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Conservation Finance Can Mean Cleaner Air and Water and Healthier Soil

Posted by Lucas Isakowitz, Presidential Management Fellow and Adam Chambers, National Environmental Markets Leader in Conservation
Apr 26, 2021
TU Volunteers build a beaver dam analog structure in Utah

USDA’s Natural Resources Conservation Service (NRCS) is the largest funder of conservation on private land in the United States, supporting producers’ transitions to beneficial farming and ranching practices. While these transitions can require an upfront cost, they also often lead to financial rewards. Healthy and resilient soils, rich with organic material, may lead to more productive crops requiring less fertilizer. And watersheds protected by forests and riverbanks with riparian habitat can lead to cleaner water downstream.

Increasingly, governments and private organizations have realized that ecosystem services have real financial value and can bring monetary returns. The result is that billions in new funding has gone towards conservation investment projects over the past few years.

In response to this interest, NRCS established an intentional conservation finance funding source through its Conservation Innovation Grants (CIG) program. Since 2015, CIG, which aims to stimulate development and adoption of innovative conservation technologies and approaches, has funded projects led by over 35 conservation finance entities. These sector leaders have used the funding to explore ways to attract non-Federal investment in private and working lands conservation.

CIG’s conservation finance projects have invested approximately $25 million into market-based projects, from pay-for-success programs to reduce water usage or nutrient pollution, to crafting new loan mechanisms that support farmers as they transition to organic agriculture. Moreover, because the CIG program requires projects to match NRCS’ investment dollar-for-dollar, the program provides a smooth entry point for private funds to enter the conservation finance sector. While the natural resource challenges that this cohort of projects tackles vary from air to water to soil, the goal is often the same: find a way to direct new revenue streams and sources of private capital towards agricultural producers and rural economies while improving the Nation’s natural resources.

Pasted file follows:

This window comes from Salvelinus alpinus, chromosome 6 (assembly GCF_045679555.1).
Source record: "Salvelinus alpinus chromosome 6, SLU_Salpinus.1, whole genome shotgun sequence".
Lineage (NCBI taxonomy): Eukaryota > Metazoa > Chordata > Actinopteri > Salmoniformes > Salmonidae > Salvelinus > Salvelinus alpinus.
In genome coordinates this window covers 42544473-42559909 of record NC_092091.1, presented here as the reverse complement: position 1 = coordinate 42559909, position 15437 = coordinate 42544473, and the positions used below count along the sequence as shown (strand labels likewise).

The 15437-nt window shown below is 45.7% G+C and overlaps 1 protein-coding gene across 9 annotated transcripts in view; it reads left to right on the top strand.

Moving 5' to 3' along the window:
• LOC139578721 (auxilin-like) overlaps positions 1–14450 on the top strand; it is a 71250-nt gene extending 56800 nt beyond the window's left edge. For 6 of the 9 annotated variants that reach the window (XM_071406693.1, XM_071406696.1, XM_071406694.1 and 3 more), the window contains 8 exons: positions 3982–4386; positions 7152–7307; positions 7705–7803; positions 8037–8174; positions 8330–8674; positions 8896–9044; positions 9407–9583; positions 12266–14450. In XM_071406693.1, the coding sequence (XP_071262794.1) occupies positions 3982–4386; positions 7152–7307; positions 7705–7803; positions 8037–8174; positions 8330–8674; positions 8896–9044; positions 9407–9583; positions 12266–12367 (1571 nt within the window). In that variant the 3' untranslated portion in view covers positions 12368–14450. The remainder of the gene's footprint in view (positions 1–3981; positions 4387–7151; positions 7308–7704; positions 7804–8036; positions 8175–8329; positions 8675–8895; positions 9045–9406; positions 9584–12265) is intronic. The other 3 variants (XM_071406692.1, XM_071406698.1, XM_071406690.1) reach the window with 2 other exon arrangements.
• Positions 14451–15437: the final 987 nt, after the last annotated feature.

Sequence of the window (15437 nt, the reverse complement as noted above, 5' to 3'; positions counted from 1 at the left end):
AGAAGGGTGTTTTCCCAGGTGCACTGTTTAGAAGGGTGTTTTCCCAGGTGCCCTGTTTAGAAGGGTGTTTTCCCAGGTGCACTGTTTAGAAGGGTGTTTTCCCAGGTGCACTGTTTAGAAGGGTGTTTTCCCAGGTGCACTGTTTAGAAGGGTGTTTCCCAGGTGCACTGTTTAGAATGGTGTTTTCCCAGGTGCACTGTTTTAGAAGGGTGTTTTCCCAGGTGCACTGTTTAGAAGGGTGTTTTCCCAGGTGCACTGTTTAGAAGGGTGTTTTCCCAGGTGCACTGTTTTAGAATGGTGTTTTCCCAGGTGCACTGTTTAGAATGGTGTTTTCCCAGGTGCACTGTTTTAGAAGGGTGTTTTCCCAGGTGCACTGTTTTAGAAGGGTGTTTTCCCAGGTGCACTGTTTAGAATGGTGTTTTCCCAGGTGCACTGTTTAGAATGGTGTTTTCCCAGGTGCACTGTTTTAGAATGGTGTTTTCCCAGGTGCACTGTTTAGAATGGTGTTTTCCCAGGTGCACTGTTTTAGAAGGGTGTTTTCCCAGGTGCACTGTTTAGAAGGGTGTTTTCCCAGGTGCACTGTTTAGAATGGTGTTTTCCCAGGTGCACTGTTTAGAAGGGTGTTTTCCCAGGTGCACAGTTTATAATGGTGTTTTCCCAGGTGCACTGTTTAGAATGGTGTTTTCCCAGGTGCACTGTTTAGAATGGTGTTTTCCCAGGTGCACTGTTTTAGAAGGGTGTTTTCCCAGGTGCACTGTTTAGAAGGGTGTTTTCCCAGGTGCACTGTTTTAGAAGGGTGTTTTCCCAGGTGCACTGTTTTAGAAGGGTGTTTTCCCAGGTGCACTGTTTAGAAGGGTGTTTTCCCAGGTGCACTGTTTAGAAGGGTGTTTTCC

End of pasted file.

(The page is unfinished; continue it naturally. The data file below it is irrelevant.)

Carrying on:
See examples of NRCS’s conservation finance work.

A Montana ranch crew examines the effects of timber encroachment on grazing and riparian areas
Category/Topic: Conservation

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Comments

Alan E Easley
May 06, 2021

I’m very interested in research grants for soil conservation in regards to utilizing existing waste streams to produce soil amendments . Thus rerouting them from the present dead end landfill method of disposal to research facilities to determine the best use methods of composting specific streams. Primarily food and vegetative wastes.

Nolan D buddy Allen
May 06, 2021

This is great for our country .I have been organic farming for eight years row crop farming needs more exposure like a central Webb site where farmers can on a daily basis post what is available in the next 2-4 days . that way buyers can see what and where to buy from. have the farms to join and post the commodes maybe a central depot in the most productive areas. Thanks Buddy Allen

linda mcpherson
May 06, 2021

I agree. i have been researching the advanced progress of other countries, in respect to the critical importance of eco systems and the natural flow of all that it connects to. Veins of streams and such supply nutrients, on going to the soil and promote the best health toward growing innovative crops. and the value of all of this, is, vital to the present, and future of soil health and crop growing. We need to reopen plugged up stream veins and give back health to the lands. Innovative development can be a blessing for our Veterans, as Nature gives forth, tranquility and peace. Our Veterans would be good stewards to the land. I am all for making these things happen. Financing of land with a home to be built upon it, should be made easy for our veterans. It should be a age of new , and, revisited ways of farming for now, and the future. We also need to get more young people interested in becoming a part of all of this. They, also, are of the future, and this knowledge is of critical importance. We need to heal our farmlands.